AHCA, NCAL Elect Boards and Directors at Annual Convention<p>The American Health Care Association and National Center for Assisted Living (AHCA/NCAL) have elected AHCA’s Board of Governors and NCAL’s Board of Directors for the 2021/2022 term. Phil Fogg of Oregon was elected AHCA Chair, and Gerald Hamilton of New Mexico was elected NCAL Chair. </p><p>“We are thrilled to have Phil and Gerald as the chairs of our Boards,” said AHCA/NCAL President and Chief Executive Officer (CEO) Mark Parkinson. “They are incredible, influential leaders dedicated to seeing the industry through this challenging time, so we come out stronger, as well as providing the highest quality of care to our residents. I am confident they will do an amazing job leading our sector this next year.”</p><p>Fogg is the president and CEO of Marquis Companies in Milwaukie, Ore. As the fourth generation of a family of long term care providers, it was inevitable that Fogg would devote his life to serving seniors. His great-grandmother was one of Oregon’s pioneers in the profession, and by the age of 13, he was already working in his father’s facilities—doing laundry, washing dishes, making beds, or whatever else was needed. He previously served as Vice Chair on AHCA’s Board of Governors. </p><p>The remaining members of AHCA’s 2021-2022 board include&#58;</p><p>•&#160;Phil Scalo of Bartley Healthcare (N.J.), Vice Chair<br>•&#160;Chris Wright of iCare Health Network (Conn.), Secretary/Treasurer <br>•&#160;Debbie Meade of Health Management (Ga.), Immediate Past Chair<br>•&#160;Derek Prince of HMG Healthcare (Texas), At-large Representative <br>•&#160;Sarah Schumann of Brookside Inn (Colo.), At-large Representative <br>•&#160;Tina Sandri of Forest Hills (D.C.), At-large Representative<br>•&#160;Reginald Hartsfield of Advantage Living Centers (Mich.), At-large Representative<br>•&#160;Julianne Williams of Elevate Health Care (Calif.), At-large Representative <br>•&#160;Alex Terentev of Lilac Health Group (Fla.), At-large Representative<br>•&#160;Steve Flatt of National Healthcare Corp. (Tenn.), Multifacility Representative&#160; <br>•&#160;Randy Bury of The Evangelical Lutheran Good Samaritan Society (S.D.), Not-for-profit Representative<br>•&#160;Mark Traylor of Traylor Porter Healthcare (Ala.), Independent Owner Representative <br>•&#160;Ted LeNeave of Accura Healthcare (Iowa), Regional Multifacility Representative<br>•&#160;Gerald Hamilton of BeeHive Homes of Albuquerque (N.M.), NCAL Representative<br>•&#160;Jesse Samples of the Tennessee Health Care Association, ASHCAE Representative<br>•&#160;Betsy Rust of Plante Moran, Associate Business Member Representative</p><p>NCAL also elected its Board of Directors today, including Hamilton as its new chair. He is the co-owner of BeeHive Homes and has 35 years of experience in health care management as an assisted living facility owner/operator, licensed nursing home administrator, regional manager of multiple nursing homes, and consultant. After a successful career in nursing home administration in California, New Mexico, and Colorado, he started his own business to construct and operate assisted living communities.&#160; </p><p>The remaining members of NCAL’s Board of Directors include&#58;</p><p>•&#160;Mark Maxfield of The Cottages (Idaho), Vice Chair<br>•&#160;Sarah Silva of Avamere Health Services (Ore.), Secretary/Treasurer<br>•&#160;Helen Crunk of Pemberly Place (Neb.), Immediate Past Chair,<br>•&#160;John Bolduc of Odd Fellows’ and Rebekahs’ Home of Maine (Maine), At-large Representative<br>•&#160;Rod Burkett of Gardant Management Solutions (Ill.), At-large Representative<br>•&#160;Megan Campbell of IntegraCare Corp. (Pa.), At-large Representative<br>•&#160;Sue Coppola of Sunrise Senior Living (Va.), At-large Representative<br>•&#160;Ana de la Cerda of Aegis Living (Wash.), At-large Representative<br>•&#160;Todd Dockerty of Dockerty Health Care Services (Mich.), At-large Representative<br>•&#160;Darryl Fisher of Mission Senior Living (Nev.), At-large Representative<br>•&#160;Stacy Hejda of Assisted Living Partners (Iowa), At-large Representative&#160; <br>•&#160;Esmerelda Lee of Century Park Associates (Tenn.), At-large Representative<br>•&#160;Barbara Mitchell of Magnolia Manor (Ga.), At-large Representative<br>•&#160;Gail Sheridan of Lifespark, formerly Tealwood Senior Living (Minn.), At-large Representative<br>•&#160;Elizabeth Wheatley of Benchmark Senior Living (Mass.), At-large Representative<br>•&#160;Kristopher Woolley of Avista Senior Living (Ariz.), At-large Representative<br>•&#160;Phil Scalo of Bartley Healthcare (N.J.), AHCA Vice Chair<br>•&#160;Phil Fogg of Marquis Companies (Ore.), AHCA Chair<br>•&#160;Peter Corless of OnShift, Associate Business Member Representative <br>•&#160;Doug Farmer of Colorado Health Care Association, State Affiliate Representative<br>•&#160;David Voepel of Arizona Health Care Association, ASHCAE Vice President </p><p>“We are incredibly fortunate for this year’s Board members, and their time and contribution to assisted living,” said NCAL Executive Director LaShuan Bethea. “Now more than ever, we need their leadership to guide us during these challenging years ahead, and looking at this group of individuals I am truly excited about all they will accomplish for our profession.”</p><p>Members of the AHCA Board of Governors are elected by the association’s governing body, the Council of States. The NCAL Board of Directors is elected by current members of the NCAL Board and by the NCAL State Leaders. Both boards hold annual elections at the AHCA/NCAL Convention &amp; Expo.<br></p>2021-10-13T04:00:00Z<img alt="" src="/Breaking-News/PublishingImages/740%20x%20740/PhilFogg.jpg" style="BORDER&#58;0px solid;" />ManagementJoanne EricksonAssociations elect annual Board line-ups during final hours of AHCA/NCAL 72nd Convention & Expo.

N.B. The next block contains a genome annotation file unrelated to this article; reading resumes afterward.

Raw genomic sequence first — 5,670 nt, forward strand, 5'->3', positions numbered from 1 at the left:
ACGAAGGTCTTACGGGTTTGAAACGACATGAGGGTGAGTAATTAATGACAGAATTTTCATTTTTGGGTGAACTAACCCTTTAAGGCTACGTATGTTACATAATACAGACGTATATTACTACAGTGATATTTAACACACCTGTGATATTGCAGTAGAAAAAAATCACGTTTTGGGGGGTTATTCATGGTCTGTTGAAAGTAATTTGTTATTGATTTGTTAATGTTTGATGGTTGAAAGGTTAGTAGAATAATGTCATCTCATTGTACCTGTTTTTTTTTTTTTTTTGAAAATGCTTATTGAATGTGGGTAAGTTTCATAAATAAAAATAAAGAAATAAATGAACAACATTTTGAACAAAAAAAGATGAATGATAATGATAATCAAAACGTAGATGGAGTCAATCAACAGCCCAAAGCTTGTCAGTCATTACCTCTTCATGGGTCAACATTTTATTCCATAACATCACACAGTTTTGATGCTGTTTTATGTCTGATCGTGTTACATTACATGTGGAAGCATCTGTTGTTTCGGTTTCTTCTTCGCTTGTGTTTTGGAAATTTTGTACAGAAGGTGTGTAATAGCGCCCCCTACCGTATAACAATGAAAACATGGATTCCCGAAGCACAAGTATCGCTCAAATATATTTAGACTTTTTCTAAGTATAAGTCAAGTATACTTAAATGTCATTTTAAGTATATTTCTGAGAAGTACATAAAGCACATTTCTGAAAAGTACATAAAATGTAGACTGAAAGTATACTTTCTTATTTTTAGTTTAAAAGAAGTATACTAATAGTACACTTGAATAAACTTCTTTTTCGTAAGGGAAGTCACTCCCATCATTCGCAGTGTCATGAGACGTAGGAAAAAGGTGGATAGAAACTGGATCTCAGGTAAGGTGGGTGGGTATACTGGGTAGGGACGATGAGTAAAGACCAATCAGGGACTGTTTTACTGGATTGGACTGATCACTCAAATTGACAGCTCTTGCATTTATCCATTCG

Bethea Shares a Passion For Advocacy as New Head of National Center for Assisted Living<p>Much has changed during the last 18 months. There’s the political dynamics on Capitol Hill, bringing new challenges to leaders in health care. On the frontlines, assisted living providers continue to battle the COVID-19 pandemic, saving lives and protecting residents from the virus’ latest iteration—the Delta variant. In Washington, there is a new face in assisted living leadership.</p><p>Being the first woman and first person of color to hold the title of executive director of the National Center for Assisted Living (NCAL), LaShuan Bethea is a force, bringing 25 years of experience as a nurse and fierce advocacy from the front lines of long term care. She most recently served as vice president of legislative affairs and reimbursement for Genesis HealthCare.</p><p>In an interview with Provider, Bethea shares her message to Washington and assisted living providers across the country, along with a sneak peak of what providers can look forward to at this year’s NCAL Day at the 72nd American Health Care Association/National Center for Assisted Living Convention &amp; Expo.<br>Provider&#58; You’ve just recently come on as NCAL’s new executive director, congratulations! What made you take this position? What challenges do you want to tackle? </p><p>Bethea&#58; I’ve been a nurse for over 25 years. I have a range of experience in a variety of different long term care settings. One of the things I’ve developed a passion about is advocacy. I’ve focused on legislation, regulation, and quality care for excellent outcomes. Having 25 years’ experience, I see this as an opportunity to expand my role for quality and great outcomes in the assisted living care setting.</p><p>Provider&#58; How can assisted living providers be successful with the Phase 4 application process with the Provider Relief Fund?<br></p><p>Bethea&#58; We’re thankful to the Biden administration for making these funds available to all providers and prioritizing the needs of those we care for in our assisted living communities. The application is open until Oct. 26, and there are webcasts that will help providers with applying. I encourage providers to complete their applications sooner rather than later so that they have enough time to get their applications in.</p><p>Provider&#58; How do you balance the needs for assisted living providers to get federal COVID relief while at the same time maintaining that assisted living remain a state-regulated area of long term care? </p><p>Bethea&#58; I think it is important that the federal government as well as state governments understand the wide variety of individuals who are providing assisted living care. We have some assisted living providers that have a social or hospitality model, and we have other assisted living providers who provide more of a medical model—they collaborate with hospitals or SNF [skilled nursing facility] settings.</p><p>Assisted living, no matter what range of the spectrum it falls in, we are not a true medical model, and we do need additional resources to make sure that we can be competitive in terms of wages and hiring caregivers to work in our settings, as well as having access to personal protective equipment, testing, and vaccines. </p><p>It’s important for the state and federal government to recognize that the government’s role in assisting providers during the pandemic should not be setting-agnostic; they should be providing assistance to those who need assistance in providing care to a vulnerable population—whether that’s in a skilled setting, a hospital, or an assisted living setting. </p><p>Provider&#58; Are there any current discussions on Capitol Hill about increased regulation or scrutiny of assisted living communities?</p><p>Bethea&#58; There is nothing specific that I’m aware of, but it’s definitely something that we’re keeping our eye on. Right now there is definitely an opportunity for Congress to continue to prioritize assisted living, including the individuals who choose to call assisted living their home as well as their caregivers. And they can do that through the Human Infrastructure Act. They can make sure that funds are allocated to cover wages. </p><p>Workforce is one of our most significant challenges. Another bill in Congress, the Care for our Seniors Act, also addresses our ongoing workforce challenge. It uses a multitiered approach to help providers not only recruit new caregivers but retain them by providing services that support them, such as affordable housing, child care, tax credits, and loan forgiveness for any new graduate who chooses to work in a care setting.</p><p>So while there is no regulation that’s looking to increase scrutiny, I think that Congress is focusing where they should be focusing right now, which is making sure that seniors and individuals living in a senior living community have the resources that they need to successfully get through this pandemic.</p><p>Provider&#58; There seems to be some movement to make assisted living care more affordable. What do you think are the prospects for more development in this area? To enhance access to assisted living for those with middle to low incomes? </p><p>Bethea&#58; With the use of home- and community-based services waivers and the funding that’s been allocated for them, I think that we should absolutely make sure that assisted living is a part of what is considered when those resources are distributed. It is a way to make sure that not only those individuals who have sufficient financial resources can afford to make assisted living their home but also individuals with a moderate or low income can use Medicaid reimbursement to select assisted living as their home. </p><p>Provider&#58; Will the vaccine mandate for health care workers cause any type of staff exodus from member facilities in the assisted living world?</p><p>Bethea&#58; There is definitely some vaccine hesitancy. One of the ways we can deal with that is while we are fully supportive of health care providers being vaccinated, I think that in order to help us deal with the vaccine hesitancy it will be important for the Biden administration to provide some type of guidance to help us manage or deal with giving additional time to unvaccinated workers.</p><p>In addition, when the mandate goes into effect, if we lose some individuals who are choosing not to get vaccinated, we believe that the administration can also assist us by providing some supplemental staffing or other resources to help us fill that gap that we may have so our staffing challenges don’t continue to get worse. </p><p>Provider&#58; Considering the post-COVID push to have elders and people with disabilities cared for more at home, how will that affect business? And will you see more of your members go into the home care space?</p><p>Bethea&#58; Assisted living is a perfect option for individuals to choose. I wouldn’t say that one is better than the other. Whether more people will stay at home or more in a facility, I think that is to be determined. Assisted living is absolutely an option for individuals whether they are people looking for a more social or hospitality environment, or whether they have additional medical needs, assisted living is an environment that has something for all those individuals. </p><p>Provider&#58; At Genesis, you were chair of the Diversity, Equity, and Inclusion Committee. As you know, more than half of the frontline workers in long term care are people of color. This is way over the national average for a workforce in any industry, but the ranks of owners, administrators, and other key leadership spots are not diversified. How is NCAL planning to support the growth in the number of people of color into management and executive positions in long term and post-acute care? </p><p>Bethea&#58; One of the ways any organization has the ability to support diversity in executive positions is making sure that when they have open positions, they interview individuals from a diverse candidate pool, and that at least one of the candidates be a diverse candidate.</p><p>I think the other option, because we know that more than 50 percent of our workforce are persons of color, is succession planning. Succession planning is another way to look at individuals in the workforce and give people a chance to move up within an organization and within a trade association. <br>It’s important to share those potential options with members and let them know what paths they can take to expand diversity within their organization, either through mentoring, succession planning, and/or ensuring diverse candidate pools with hiring and with promotion. It’s also about looking at representation within their leadership but also within their board.</p><p>Great ideas and options for opportunities come when you have diverse representation in committees and boards that are making decisions about how policy is being structured within an organization.&#160; </p><p>Provider&#58; This month is the largest gathering of your members of the year, and the first since the start of the COVID-19 pandemic. What can your members expect from NCAL Day? </p><p>Bethea&#58; I’m extremely excited about our fifth annual NCAL Day on Oct. 10. It’s a great opportunity where like-minded assisted living providers can join together to enjoy thought-provoking education that is tailored to the assisted living sector.</p><p>We have lots of great educational opportunities, including one provided by the Ritz Carlton leadership center. They will conduct a presentation that is going to walk through how to foster a culture of personalized service in genuine care. Attendees will hear a national update from NCAL leadership, they will hear more about how the federal government will potentially impact the assisted living profession, and how NCAL is working on their behalf.</p><p>One of the other benefits, especially after 18 months of working remotely and having video conference calls, is that this is an opportunity to safely network, meet new people, share ideas, and innovate with your fellow assisted living professionals as well as discuss some best practices and some of the experiences that individuals have had within the last 18 months. </p>2021-10-08T04:00:00Z<img alt="" src="/Breaking-News/PublishingImages/740%20x%20740/LaShuanBethea.jpg" style="BORDER&#58;0px solid;" />ManagementAmy MendozaRight now Congress has an opportunity to continue to prioritize assisted living along with skilled nursing.